The Uttar Pradesh government has proposed a reduction in the area of land under the Hastinapur Wildlife Sanctuary. If the proposed plan gets the go-ahead, the sanctuary, spread over 2,073 sq. kms, will be reduced to 1,094 sq. kms – less than half its present size. Activists say the move could cause enormous damage to the area’s ecology and affect several hundred species of animals and birds which inhabit this crucial wildlife hotpot.
About 25 years ago, the area was notified as a wildlife sanctuary to protect the ecology and biodiversity of the Ganga basin.
The state government and the Wildlife Institute of India (WII), which has been entrusted with the task of creating new boundaries, have argued that the sanctuary currently covers several towns and agricultural fields. It spans Muzaffarnagar, Meerut, Amroha and Hapur districts, including urban areas in Chandpur and Bijnor. The government feels that the de-notification of the land will make managing it easier, stalling poaching and other illegal activity in the region.
However, activists feel that the government’s argument does not hold water and that instead of prioritising the loss of ecology, it is instead creating leeway for corporate interests and big developers to enter the area.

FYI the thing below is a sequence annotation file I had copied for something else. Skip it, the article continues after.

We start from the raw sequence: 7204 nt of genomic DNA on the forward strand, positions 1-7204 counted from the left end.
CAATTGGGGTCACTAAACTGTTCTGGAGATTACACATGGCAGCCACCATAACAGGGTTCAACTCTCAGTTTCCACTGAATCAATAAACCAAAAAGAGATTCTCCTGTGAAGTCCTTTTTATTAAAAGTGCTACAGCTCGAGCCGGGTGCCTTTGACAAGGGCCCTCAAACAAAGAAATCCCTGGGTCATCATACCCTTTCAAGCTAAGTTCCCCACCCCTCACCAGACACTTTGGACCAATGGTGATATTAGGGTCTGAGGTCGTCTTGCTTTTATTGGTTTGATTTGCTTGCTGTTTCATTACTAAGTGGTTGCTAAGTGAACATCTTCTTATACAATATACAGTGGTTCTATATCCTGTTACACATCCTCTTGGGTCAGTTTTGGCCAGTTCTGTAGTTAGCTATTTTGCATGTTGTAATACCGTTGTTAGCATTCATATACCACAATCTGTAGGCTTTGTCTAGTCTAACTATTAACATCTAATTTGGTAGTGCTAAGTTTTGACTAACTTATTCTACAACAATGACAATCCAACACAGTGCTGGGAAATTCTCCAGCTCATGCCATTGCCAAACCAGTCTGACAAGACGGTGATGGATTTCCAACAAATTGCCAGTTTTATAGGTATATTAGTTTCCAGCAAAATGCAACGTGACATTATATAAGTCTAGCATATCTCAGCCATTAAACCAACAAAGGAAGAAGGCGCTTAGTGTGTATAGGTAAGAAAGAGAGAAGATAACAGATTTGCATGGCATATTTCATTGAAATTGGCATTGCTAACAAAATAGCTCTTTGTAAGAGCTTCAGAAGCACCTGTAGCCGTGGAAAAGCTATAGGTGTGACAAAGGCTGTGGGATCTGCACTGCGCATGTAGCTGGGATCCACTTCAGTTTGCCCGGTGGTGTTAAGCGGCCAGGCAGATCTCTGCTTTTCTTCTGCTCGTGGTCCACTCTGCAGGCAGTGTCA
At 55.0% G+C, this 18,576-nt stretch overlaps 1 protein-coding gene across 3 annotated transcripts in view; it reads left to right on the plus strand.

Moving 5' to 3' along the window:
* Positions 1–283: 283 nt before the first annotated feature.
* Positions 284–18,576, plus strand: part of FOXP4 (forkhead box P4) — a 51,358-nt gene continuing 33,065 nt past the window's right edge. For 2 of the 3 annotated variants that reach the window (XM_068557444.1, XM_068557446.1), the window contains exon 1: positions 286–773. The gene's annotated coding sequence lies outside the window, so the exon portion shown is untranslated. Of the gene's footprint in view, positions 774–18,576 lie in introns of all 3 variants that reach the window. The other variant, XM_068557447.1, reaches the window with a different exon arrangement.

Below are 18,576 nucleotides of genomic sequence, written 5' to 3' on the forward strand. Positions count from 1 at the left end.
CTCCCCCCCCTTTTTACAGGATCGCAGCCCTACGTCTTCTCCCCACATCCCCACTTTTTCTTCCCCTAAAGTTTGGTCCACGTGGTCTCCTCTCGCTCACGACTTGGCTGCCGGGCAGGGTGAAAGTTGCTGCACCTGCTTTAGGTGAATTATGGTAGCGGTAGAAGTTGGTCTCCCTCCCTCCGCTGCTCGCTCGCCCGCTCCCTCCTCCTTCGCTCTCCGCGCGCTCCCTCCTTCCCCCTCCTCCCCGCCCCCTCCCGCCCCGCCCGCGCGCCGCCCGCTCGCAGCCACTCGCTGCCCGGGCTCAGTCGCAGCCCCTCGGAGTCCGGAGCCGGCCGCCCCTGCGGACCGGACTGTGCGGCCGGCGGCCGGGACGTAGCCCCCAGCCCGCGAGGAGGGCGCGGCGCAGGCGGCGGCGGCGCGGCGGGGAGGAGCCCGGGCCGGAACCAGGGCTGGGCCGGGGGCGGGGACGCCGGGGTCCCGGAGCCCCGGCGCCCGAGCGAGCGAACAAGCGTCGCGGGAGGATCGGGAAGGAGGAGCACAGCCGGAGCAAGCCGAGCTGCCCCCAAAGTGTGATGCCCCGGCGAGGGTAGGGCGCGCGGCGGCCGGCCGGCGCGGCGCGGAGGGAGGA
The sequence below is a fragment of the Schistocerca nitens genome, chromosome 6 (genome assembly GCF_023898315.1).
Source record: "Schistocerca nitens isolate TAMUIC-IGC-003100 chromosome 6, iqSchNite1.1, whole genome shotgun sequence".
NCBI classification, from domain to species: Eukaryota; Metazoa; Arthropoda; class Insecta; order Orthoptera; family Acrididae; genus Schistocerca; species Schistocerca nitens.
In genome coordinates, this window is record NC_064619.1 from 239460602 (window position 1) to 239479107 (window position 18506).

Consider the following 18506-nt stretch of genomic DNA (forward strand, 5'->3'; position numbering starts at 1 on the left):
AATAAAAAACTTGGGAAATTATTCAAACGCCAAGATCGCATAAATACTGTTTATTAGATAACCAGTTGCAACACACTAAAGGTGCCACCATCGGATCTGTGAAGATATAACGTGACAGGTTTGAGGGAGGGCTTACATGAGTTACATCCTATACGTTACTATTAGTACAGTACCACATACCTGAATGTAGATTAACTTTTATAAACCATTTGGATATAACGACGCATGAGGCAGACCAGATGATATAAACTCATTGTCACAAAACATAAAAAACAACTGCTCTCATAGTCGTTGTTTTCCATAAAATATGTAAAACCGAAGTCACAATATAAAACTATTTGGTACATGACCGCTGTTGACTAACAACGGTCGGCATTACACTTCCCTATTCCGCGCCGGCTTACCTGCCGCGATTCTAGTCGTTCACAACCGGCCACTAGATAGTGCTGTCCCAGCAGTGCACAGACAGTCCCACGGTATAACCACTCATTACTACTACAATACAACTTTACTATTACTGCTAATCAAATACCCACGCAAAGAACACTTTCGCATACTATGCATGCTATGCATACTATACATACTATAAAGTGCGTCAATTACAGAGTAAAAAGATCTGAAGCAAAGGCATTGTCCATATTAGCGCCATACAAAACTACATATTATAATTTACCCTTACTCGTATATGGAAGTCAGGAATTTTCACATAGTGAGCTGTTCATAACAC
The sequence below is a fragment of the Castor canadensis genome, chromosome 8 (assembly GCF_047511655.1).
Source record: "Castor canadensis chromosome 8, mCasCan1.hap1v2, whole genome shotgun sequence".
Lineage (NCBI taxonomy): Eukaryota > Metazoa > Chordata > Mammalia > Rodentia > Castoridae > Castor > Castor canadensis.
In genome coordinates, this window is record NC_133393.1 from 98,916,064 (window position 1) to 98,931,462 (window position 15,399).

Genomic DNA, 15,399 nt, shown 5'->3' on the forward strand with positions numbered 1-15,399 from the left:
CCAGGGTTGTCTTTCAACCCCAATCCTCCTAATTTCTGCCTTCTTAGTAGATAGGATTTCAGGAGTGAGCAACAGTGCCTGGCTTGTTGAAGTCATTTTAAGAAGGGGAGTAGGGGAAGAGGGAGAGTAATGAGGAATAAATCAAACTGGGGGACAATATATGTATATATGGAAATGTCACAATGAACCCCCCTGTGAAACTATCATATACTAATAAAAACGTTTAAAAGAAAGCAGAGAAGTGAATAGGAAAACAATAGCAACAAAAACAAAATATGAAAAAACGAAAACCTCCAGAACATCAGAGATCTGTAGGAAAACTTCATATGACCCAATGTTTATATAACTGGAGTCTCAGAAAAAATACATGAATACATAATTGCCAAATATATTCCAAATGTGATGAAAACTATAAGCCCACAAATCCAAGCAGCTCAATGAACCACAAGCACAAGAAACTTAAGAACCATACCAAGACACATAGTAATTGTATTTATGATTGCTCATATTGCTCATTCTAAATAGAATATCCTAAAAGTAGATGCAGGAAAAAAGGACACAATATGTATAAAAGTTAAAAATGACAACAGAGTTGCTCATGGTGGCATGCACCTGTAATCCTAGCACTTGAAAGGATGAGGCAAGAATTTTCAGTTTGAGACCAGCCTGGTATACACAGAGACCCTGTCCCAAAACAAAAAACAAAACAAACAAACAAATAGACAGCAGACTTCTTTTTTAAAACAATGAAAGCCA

Speaking to NewsClick, environmental activist Vikrant Tongad said: “The conflict over the sanctuary has been there since the very beginning. However, what is important is that the sanctuary has enormous biodiversity, it is one of the richest areas in UP, making it a wildlife hotspot. This area has been a bone of contention between farmers and land developers, we have even thought of approaching the NGT about this, as we strongly feel that this area is going to face massive devastation in the absence of a concrete plan of management with area reduction.”
Activists are of the opinion that land developers have shown an interest in the region and are trying to acquire land under the guise of farming activity.
Rajnish, another activist who works on issues around the Forest Rights Act, said that the “reduction in area spells destruction for the ecology but it is also a question of rights and the choice of people, as the government is planning on de-notifying the land. It is crucial that this takes place in with the will of the people. If the forest department is trying to take the land back it has to happen in accordance with the Forest Rights Act.”
Activists have held that a comprehensive view of India’s wildlife is needed to assess the case, while recent reports suggest that the current BJP regime has no substantial data on India’s wildlife, an approach which shows its eroding commitment towards the protection of crucial species.
NewsClick has written to the forest department of the state seeking an official response. However, a reply has not been forthcoming as yet.
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